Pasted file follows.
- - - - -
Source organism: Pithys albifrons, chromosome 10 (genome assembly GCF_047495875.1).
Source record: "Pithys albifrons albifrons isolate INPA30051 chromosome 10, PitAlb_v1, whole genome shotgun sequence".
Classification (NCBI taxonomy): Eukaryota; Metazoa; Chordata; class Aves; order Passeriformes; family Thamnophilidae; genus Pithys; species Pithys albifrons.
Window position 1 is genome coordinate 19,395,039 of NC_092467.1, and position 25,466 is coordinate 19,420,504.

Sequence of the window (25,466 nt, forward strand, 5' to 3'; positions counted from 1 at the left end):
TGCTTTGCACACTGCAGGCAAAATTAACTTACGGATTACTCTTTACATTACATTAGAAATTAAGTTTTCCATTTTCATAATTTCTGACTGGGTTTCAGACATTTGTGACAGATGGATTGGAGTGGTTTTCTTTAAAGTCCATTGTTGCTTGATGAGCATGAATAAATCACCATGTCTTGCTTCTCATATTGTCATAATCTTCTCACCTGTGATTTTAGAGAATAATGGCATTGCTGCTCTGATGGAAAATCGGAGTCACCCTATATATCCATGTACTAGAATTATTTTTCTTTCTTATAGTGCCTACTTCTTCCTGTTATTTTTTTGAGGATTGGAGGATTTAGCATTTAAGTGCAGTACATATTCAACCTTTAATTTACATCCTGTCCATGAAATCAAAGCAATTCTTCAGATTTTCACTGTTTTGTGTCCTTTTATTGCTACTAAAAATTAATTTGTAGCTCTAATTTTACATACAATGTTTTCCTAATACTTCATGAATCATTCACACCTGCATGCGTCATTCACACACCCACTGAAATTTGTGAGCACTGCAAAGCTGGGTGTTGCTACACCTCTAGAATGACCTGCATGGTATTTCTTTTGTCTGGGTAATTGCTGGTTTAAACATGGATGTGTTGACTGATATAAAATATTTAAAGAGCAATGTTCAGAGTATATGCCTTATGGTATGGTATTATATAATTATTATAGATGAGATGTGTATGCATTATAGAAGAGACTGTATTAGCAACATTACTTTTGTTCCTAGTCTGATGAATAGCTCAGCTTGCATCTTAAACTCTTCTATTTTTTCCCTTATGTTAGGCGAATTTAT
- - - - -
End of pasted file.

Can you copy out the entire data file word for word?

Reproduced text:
Source organism: Pithys albifrons, chromosome 10 (genome assembly GCF_047495875.1).
Source record: "Pithys albifrons albifrons isolate INPA30051 chromosome 10, PitAlb_v1, whole genome shotgun sequence".
Classification (NCBI taxonomy): Eukaryota; Metazoa; Chordata; class Aves; order Passeriformes; family Thamnophilidae; genus Pithys; species Pithys albifrons.
Window position 1 is genome coordinate 19,395,039 of NC_092467.1, and position 25,466 is coordinate 19,420,504.

Sequence of the window (25,466 nt, forward strand, 5' to 3'; positions counted from 1 at the left end):
TGCTTTGCACACTGCAGGCAAAATTAACTTACGGATTACTCTTTACATTACATTAGAAATTAAGTTTTCCATTTTCATAATTTCTGACTGGGTTTCAGACATTTGTGACAGATGGATTGGAGTGGTTTTCTTTAAAGTCCATTGTTGCTTGATGAGCATGAATAAATCACCATGTCTTGCTTCTCATATTGTCATAATCTTCTCACCTGTGATTTTAGAGAATAATGGCATTGCTGCTCTGATGGAAAATCGGAGTCACCCTATATATCCATGTACTAGAATTATTTTTCTTTCTTATAGTGCCTACTTCTTCCTGTTATTTTTTTGAGGATTGGAGGATTTAGCATTTAAGTGCAGTACATATTCAACCTTTAATTTACATCCTGTCCATGAAATCAAAGCAATTCTTCAGATTTTCACTGTTTTGTGTCCTTTTATTGCTACTAAAAATTAATTTGTAGCTCTAATTTTACATACAATGTTTTCCTAATACTTCATGAATCATTCACACCTGCATGCGTCATTCACACACCCACTGAAATTTGTGAGCACTGCAAAGCTGGGTGTTGCTACACCTCTAGAATGACCTGCATGGTATTTCTTTTGTCTGGGTAATTGCTGGTTTAAACATGGATGTGTTGACTGATATAAAATATTTAAAGAGCAATGTTCAGAGTATATGCCTTATGGTATGGTATTATATAATTATTATAGATGAGATGTGTATGCATTATAGAAGAGACTGTATTAGCAACATTACTTTTGTTCCTAGTCTGATGAATAGCTCAGCTTGCATCTTAAACTCTTCTATTTTTTCCCTTATGTTAGGCGAATTTAT